The grocery store also had a huge fish display, and each day the display was more disgusting than the days that had preceded. In addition to the consistent offering of what appeared to be dumb and revolting group fish, there were also daily specials, like silver eels, some giant yellow python-eel, squids, and on one day, two giant rays layered on top of each other. Every day that fish display was a more grotesque parade-of-horribles and seeing it had a really profound effect on me. I have always known that I hate everything that comes out of the ocean, but I don't think I had ever seen this kind of sea garbage on display before, and certainly not as something that could possibly be edible. What does one even do with a ray of that size? Do you grill it? Will there be a crab inside of it? And if there is, do you have to pay extra for the crab?

My sister and I more or less ate fairly similarly on this trip, but on our last night (when I had the burger and fries), my sister ordered a disgusting, fat tuna steak covered in pumpkin seeds. She said it was good, but I'm pretty sure it was disgusting. There's something about "steaks" of fish that just doesn't sit right with me, and not only because I hate all fish. I guess I don't like thinking about how some fish are large enough to actually provide a slab of meat that could for all intents and purposes be referred to as a steak. Anyway, here is a picture of it. The potatoes did look pretty delicious though. I was too afraid to try them because I couldn't be certain they hadn't touched the fish at any point.

Finally, my sister bought a Mister Corn chocolate bar in the grocery store. It really was just a chocolate bar with corn nuts inside, in the same way that you might get a chocolate bar with almonds or hazelnuts inside. I did actually try a square of it, and it wasn't half as disgusting as I expected it would be, but it still wasn't for me and I still think that the idea of combining corn nuts and chocolate is a mistake. I get that some people like sweet and savoury together (I think it's a disgusting combination, with the notable exception of salted caramel), but ... I don't know. Corn nuts?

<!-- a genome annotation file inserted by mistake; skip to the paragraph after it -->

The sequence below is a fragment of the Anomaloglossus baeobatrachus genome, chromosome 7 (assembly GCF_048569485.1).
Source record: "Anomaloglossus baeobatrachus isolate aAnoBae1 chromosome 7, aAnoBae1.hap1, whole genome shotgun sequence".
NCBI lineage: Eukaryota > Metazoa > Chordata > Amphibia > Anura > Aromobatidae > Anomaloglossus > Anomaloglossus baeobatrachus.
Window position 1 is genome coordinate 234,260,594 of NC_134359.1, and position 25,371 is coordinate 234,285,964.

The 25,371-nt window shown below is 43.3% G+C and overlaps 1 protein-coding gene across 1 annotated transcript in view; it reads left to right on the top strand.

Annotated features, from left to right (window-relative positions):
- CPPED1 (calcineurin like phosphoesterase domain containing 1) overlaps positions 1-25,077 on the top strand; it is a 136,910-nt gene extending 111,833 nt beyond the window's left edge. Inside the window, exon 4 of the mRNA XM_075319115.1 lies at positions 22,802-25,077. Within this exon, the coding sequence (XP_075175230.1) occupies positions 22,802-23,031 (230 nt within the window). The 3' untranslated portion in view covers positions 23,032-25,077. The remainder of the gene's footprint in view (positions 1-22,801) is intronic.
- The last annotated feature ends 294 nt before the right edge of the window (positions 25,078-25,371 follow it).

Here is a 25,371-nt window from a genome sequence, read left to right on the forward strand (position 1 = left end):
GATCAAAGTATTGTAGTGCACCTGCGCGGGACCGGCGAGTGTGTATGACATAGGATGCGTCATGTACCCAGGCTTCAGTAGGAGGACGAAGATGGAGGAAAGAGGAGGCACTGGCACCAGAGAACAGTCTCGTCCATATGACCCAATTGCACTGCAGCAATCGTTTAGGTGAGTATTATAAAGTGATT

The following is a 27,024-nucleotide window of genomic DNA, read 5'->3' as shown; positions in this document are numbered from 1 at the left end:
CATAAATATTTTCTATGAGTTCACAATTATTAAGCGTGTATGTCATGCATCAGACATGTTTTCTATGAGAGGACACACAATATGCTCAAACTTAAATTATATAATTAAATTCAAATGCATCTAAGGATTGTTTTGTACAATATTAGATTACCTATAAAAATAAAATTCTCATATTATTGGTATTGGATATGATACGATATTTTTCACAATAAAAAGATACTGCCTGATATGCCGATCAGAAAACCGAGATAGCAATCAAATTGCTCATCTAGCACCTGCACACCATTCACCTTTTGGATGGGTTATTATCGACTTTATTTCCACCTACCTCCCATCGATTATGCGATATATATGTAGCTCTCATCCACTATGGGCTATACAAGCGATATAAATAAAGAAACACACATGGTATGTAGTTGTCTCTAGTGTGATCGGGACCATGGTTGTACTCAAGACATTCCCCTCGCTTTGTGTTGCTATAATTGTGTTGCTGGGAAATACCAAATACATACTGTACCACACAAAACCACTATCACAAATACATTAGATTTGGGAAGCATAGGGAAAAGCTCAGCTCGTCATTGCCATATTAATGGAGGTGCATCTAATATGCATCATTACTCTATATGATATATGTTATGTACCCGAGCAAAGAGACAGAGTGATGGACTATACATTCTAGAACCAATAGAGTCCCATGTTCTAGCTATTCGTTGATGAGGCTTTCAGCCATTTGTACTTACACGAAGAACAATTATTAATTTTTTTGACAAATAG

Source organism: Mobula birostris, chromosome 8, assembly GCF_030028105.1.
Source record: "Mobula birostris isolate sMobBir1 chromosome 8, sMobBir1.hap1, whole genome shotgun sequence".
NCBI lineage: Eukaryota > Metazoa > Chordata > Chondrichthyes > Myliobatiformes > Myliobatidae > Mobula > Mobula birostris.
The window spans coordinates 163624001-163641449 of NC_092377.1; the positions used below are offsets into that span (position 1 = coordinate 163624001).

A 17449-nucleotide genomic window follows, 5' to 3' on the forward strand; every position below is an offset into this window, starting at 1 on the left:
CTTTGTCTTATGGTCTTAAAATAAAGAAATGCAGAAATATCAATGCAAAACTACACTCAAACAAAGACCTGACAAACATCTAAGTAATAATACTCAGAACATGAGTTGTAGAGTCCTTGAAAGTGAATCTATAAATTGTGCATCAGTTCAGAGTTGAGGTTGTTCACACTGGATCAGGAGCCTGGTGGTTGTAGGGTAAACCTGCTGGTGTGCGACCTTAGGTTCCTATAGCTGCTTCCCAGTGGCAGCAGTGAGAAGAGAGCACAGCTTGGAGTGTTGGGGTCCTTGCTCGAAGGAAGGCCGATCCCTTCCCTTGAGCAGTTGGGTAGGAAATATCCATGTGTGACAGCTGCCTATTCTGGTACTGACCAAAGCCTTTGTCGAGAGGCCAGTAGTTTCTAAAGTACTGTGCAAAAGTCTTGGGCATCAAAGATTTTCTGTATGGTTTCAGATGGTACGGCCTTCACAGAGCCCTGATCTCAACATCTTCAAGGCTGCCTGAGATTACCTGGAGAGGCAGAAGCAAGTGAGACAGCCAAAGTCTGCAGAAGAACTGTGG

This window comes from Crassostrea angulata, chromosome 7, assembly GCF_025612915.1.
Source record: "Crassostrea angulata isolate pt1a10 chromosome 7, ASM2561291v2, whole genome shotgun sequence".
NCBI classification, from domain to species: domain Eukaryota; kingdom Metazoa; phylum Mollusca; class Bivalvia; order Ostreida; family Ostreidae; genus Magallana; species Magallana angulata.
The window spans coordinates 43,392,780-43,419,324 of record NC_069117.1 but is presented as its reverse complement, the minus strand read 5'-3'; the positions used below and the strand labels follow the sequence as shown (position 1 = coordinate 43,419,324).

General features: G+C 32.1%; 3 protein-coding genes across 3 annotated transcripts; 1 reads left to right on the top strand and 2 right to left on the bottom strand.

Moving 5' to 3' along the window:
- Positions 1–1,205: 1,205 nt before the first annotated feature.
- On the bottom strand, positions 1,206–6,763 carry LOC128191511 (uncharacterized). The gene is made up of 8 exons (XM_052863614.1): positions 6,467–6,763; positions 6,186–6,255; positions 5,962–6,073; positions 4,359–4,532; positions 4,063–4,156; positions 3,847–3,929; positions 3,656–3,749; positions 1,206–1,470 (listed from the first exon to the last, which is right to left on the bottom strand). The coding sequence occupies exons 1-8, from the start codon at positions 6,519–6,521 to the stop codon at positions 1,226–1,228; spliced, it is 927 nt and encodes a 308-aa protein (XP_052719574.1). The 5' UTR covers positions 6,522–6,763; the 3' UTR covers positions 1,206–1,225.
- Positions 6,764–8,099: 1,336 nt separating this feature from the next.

The good news is that they really didn't skimp on the corn nuts.

A Few Stray Thoughtz:

We also went to a tea plantation. I think the Azores are the only (or at least one of the few) places in Europe with large-scale tea plantations. The Portuguese even brought over two Chinese tea masters to teach the locals how to farm tea, and then I believe they had them build a massive rail system and then sent them on their way. The tea really wasn't very good. I'm not sure if that's because tea wasn't meant to be grown here or because the Portuguese have never been able to manage it properly, but the safest bet is probably to blame the two Chinese tea masters who clearly weren't very masterful at all.
I wore this military for the duration of our trip, and it was great.

So... anyway. That's it. That was the trip. At least in terms of the food I ate and the food I avoided. It was pretty good. I would recommend it if you can find a $300 return ticket.

02 May 2014

The Jackfruit